Ever since university, where our course leader Richard Bisgrove was an acknowledged expert on Gertrude Jekyll, I have been fascinated by the relationship between this famous plantswoman and her working partner, the great architect Edwin Lutyens.
In my dreams I live in one of Lutyens’ legendary houses – Castle Drogo, Folly Farm, The Deanery in Sonning – any of them would do. They all share a wonderful attention to detail and a special relationship with their gardens, which were often designed by Lutyens but planted by the talented Miss Jekyll.
Lutyens and Jekyll were at their most prolific in Surrey and Berkshire, but also created this beautiful Queen Anne style house as a holiday home for three wealthy brothers from London in the sleepy old port of Sandwich, Kent.
At the beginning of the 21st century the garden had fallen into significant disrepair and was virtually unknown. Hence it’s now known at “The Secret Garden”. The current owners have worked miracles, breathing life back into the place. On our first visit 4 or 5 years ago it was still very much work in progress, but on this visit the garden had really “arrived”. Once again the 3.5 acre plot inside the mediaeval walls of Sandwich is bursting with life and a wonderful selection of plants and sculptures, carefully arranged. As you’d expect it also has great structure. The tightly clipped columns above are holm oaks (Quercus ilex) and form a neat avenue leading away from the front of the house. These are joined throughout the garden by numerous slim poplars, creating strong vertical accents.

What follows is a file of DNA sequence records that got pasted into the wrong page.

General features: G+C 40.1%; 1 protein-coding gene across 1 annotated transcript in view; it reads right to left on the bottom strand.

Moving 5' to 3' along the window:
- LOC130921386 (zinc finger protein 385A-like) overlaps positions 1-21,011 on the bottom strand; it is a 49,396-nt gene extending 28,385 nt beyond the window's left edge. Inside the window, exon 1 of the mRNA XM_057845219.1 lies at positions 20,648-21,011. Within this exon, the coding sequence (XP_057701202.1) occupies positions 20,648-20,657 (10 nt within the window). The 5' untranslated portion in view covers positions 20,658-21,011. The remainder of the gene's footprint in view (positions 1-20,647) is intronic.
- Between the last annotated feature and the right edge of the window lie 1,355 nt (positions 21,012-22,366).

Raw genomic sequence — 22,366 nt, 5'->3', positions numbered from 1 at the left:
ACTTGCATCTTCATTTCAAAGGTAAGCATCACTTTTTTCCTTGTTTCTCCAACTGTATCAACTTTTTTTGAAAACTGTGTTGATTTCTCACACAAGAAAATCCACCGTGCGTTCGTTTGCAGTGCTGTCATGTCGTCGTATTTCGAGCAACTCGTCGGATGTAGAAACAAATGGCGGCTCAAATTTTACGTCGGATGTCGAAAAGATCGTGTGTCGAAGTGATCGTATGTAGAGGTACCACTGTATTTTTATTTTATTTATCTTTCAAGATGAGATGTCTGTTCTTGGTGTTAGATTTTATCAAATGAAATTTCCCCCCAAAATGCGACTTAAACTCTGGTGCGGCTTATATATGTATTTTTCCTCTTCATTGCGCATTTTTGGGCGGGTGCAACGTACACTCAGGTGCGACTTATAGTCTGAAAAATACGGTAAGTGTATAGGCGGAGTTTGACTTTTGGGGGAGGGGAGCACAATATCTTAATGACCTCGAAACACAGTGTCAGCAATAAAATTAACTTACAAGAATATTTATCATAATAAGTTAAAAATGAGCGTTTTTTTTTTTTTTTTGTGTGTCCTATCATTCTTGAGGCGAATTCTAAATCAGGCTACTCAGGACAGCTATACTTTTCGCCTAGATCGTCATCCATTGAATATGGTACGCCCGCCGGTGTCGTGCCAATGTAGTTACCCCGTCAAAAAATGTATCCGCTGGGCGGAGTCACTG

The main glory of the garden is its gigantic herbaceous borders, all of which were overflowing with colour. The shot above features Hemerocallis (despite most plants being clearly labelled, I could not find the name of this one), shasta daisies (Leucanthemum x superbum), Alstromeria and smoky Macleya in the background. However, my favourite border brought together the juicy colours of more Alstromeria, Geranium psilostemon, Lysimachia punctata, Phlomis russeliana, variegated holly and Miscanthus in one huge riot of colour. I am not sure what Gertrude Jekyll would have thought of it, but it worked for me.
The plant sales area, below, has also grown since our last visit and is joined by a small gift shop and tea room to die for. The size of the cream tea was something to behold and almost beat us. All in all The Salutation is now a real treat – for the eyes, the nose and the stomach!
Part 2 coming soon.